Sunday, June 12, 2011

Notes form the frontline - the hospital waiting room

I got sick as a teenager and had to spend a lot of time in the hospital. For about a year or so I lived my life to its timetable. That meant a lot of hurry up and wait. Hurry to get to the hospital for the appointment, about an hour away in traffic, than wait for x doctor or y procedure. I'm beginning to find that compiling this bibliography is the same way.

In the beginning was the diagnosis. I check with a few people and found out that there was a problem. Well not really, more like a need. Then I marshaled all my strength for the initial assault. I've created a database with about 80 unique records of books. All the fields I can fill out are, and I have the ability to quickly index them. Now, though, I find my self at the mercy of ILL. See books are fairly easy to find. They exist in libraries, and libraries have them cataloged fairly well, not only can you see they exist but the records also give you a hint into what's inside. Magazine's aren't cataloged that way, so while I can access some of them, and poke around a bit, I can't see what's translated and what's not. As a result I have to request records piecemeal and work off what I have in my other databases to find what I may need but may not. Hence the hurry up and wait. I'm basically working one ILL request to the next right now.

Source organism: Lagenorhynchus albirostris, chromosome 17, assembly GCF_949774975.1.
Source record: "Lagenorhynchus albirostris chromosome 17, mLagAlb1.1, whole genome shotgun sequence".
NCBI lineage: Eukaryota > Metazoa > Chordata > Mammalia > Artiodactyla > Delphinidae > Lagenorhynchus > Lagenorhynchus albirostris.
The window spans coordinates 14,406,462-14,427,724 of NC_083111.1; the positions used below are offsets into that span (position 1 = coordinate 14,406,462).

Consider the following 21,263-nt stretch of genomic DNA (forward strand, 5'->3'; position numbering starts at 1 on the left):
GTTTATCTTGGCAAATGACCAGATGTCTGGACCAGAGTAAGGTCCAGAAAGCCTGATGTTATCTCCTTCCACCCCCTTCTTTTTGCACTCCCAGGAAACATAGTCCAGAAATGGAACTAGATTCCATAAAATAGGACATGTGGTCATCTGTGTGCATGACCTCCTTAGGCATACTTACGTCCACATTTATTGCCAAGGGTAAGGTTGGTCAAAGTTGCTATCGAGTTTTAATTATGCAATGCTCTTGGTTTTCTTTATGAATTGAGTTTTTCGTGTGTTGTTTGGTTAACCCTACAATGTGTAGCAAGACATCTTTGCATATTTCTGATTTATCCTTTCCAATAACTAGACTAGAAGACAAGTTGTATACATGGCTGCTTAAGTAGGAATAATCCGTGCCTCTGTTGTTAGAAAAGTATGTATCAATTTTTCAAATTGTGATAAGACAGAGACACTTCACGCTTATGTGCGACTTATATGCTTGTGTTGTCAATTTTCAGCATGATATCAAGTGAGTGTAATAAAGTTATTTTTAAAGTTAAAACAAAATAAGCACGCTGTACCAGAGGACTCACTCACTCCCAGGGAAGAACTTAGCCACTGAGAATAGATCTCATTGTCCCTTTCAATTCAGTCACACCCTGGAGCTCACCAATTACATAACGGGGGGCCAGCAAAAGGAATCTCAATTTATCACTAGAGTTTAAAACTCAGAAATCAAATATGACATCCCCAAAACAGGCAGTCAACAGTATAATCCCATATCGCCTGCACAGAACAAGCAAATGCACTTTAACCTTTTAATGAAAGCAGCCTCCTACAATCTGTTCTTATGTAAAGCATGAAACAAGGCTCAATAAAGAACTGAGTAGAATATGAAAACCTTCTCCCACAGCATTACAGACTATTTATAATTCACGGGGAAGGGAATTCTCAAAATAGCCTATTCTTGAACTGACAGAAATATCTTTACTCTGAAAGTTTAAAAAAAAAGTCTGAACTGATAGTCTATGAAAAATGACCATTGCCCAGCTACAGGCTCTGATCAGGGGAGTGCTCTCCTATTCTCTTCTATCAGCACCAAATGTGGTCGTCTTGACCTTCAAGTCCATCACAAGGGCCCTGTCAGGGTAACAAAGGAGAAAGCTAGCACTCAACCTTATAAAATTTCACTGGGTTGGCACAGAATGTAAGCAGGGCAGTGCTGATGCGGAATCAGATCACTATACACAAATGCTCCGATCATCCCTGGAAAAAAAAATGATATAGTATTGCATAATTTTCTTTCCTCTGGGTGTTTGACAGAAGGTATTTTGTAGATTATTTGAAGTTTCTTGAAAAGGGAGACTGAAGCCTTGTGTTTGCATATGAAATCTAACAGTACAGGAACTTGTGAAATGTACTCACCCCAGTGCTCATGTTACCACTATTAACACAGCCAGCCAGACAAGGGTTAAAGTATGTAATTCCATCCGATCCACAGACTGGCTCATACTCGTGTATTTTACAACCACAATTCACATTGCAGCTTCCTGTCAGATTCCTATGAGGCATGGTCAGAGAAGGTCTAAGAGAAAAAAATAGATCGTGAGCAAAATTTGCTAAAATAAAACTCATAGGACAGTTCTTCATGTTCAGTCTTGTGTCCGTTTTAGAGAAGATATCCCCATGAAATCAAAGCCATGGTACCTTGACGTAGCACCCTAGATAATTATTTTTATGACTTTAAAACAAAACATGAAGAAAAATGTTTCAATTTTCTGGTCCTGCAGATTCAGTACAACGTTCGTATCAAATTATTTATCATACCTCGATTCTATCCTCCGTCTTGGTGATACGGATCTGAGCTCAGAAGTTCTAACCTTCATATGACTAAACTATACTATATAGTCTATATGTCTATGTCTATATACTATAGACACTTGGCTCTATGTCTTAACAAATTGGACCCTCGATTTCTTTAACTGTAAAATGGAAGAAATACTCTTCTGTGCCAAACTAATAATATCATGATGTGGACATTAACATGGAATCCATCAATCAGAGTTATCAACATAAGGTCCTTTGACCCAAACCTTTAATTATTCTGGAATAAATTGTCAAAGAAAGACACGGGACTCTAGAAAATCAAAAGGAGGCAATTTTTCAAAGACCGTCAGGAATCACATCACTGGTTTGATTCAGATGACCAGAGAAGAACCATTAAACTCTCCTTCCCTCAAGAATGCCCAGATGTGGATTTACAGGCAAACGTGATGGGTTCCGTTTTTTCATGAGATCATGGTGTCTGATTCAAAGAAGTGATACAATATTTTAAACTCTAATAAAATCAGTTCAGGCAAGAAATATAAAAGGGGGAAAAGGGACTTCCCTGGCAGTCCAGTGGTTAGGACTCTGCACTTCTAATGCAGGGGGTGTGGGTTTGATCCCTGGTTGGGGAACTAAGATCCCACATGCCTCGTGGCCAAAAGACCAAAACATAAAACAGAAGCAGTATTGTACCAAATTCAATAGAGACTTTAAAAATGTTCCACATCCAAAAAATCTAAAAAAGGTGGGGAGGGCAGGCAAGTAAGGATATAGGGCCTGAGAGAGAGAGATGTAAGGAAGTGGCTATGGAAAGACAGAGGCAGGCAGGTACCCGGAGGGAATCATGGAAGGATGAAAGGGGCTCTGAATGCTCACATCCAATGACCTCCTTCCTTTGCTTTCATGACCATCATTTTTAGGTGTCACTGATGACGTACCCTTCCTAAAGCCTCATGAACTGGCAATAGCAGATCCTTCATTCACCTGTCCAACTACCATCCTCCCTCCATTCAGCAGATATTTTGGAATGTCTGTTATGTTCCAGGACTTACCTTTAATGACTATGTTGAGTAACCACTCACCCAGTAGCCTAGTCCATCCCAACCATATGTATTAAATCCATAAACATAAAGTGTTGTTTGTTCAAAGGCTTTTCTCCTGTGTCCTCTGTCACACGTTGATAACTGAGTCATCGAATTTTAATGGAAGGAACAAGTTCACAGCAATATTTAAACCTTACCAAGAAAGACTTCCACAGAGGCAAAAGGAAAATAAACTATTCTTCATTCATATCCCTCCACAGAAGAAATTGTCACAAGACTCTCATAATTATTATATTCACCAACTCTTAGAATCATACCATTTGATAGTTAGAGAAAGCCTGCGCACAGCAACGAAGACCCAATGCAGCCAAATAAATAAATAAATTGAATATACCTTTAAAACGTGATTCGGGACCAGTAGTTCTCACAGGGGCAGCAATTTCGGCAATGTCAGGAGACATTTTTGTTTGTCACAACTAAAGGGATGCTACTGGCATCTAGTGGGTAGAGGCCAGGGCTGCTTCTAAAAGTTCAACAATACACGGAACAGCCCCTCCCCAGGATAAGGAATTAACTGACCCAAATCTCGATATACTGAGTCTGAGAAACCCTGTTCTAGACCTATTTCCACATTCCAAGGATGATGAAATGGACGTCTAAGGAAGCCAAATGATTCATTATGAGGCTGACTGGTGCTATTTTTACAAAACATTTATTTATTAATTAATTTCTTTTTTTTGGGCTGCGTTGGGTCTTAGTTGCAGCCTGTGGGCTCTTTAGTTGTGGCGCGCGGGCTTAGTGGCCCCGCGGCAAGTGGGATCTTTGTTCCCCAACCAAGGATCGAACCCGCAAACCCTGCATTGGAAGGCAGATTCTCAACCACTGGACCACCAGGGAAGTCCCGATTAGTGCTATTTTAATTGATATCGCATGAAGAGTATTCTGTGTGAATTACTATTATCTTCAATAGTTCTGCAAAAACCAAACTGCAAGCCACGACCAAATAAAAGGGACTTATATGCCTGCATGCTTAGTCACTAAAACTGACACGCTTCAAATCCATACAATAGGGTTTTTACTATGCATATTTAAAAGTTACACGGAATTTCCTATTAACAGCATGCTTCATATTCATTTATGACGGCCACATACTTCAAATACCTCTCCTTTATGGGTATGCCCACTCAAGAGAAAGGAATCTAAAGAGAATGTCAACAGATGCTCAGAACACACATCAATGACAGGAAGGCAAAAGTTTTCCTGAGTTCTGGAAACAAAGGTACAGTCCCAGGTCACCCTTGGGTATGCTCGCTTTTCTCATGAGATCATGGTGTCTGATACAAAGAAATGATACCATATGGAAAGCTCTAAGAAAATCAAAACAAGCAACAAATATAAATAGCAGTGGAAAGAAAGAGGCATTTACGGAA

Not that I mind, much like advances in medicine, we've made significant progress in computers and databases. What doesn't exist now is largely a hole in the compilation of knowledge through poor metadata standards at a publisher level, and practices that should probably be updated in the world of cataloging. That said the act of Assembling the database has been a relatively easy process. A lot easier than fighting what I was sick with, or trying to do the same project 10 years ago.

Another lesson from this experience is just like doctors are still important in medicine, librarians are still important in research. I am engaged in the process out of part of my professionalization into that profession, and what I am writing will I hope mainly aide them in doing their job better. Still as a relative novice in the field, the reference librarians here at the University of South Carolina, as well as a few other places (including UC Riverside), have been extremely helpful. I wouldn't be at this point without them, because this stuff isn't googleable... Well some of it is now that I posted it on my blog.

With being sick I had to accept the timing of life. Now, I find the hurry up and wait process extremely frustrating, but I guess that's research work. My advice is stick it out and deal with it, because really what choice do you have. The work worth doing can be difficult, but people doing research after me will have one more tool to help them out. That's the joy of doing something like this, and in being a librarian.

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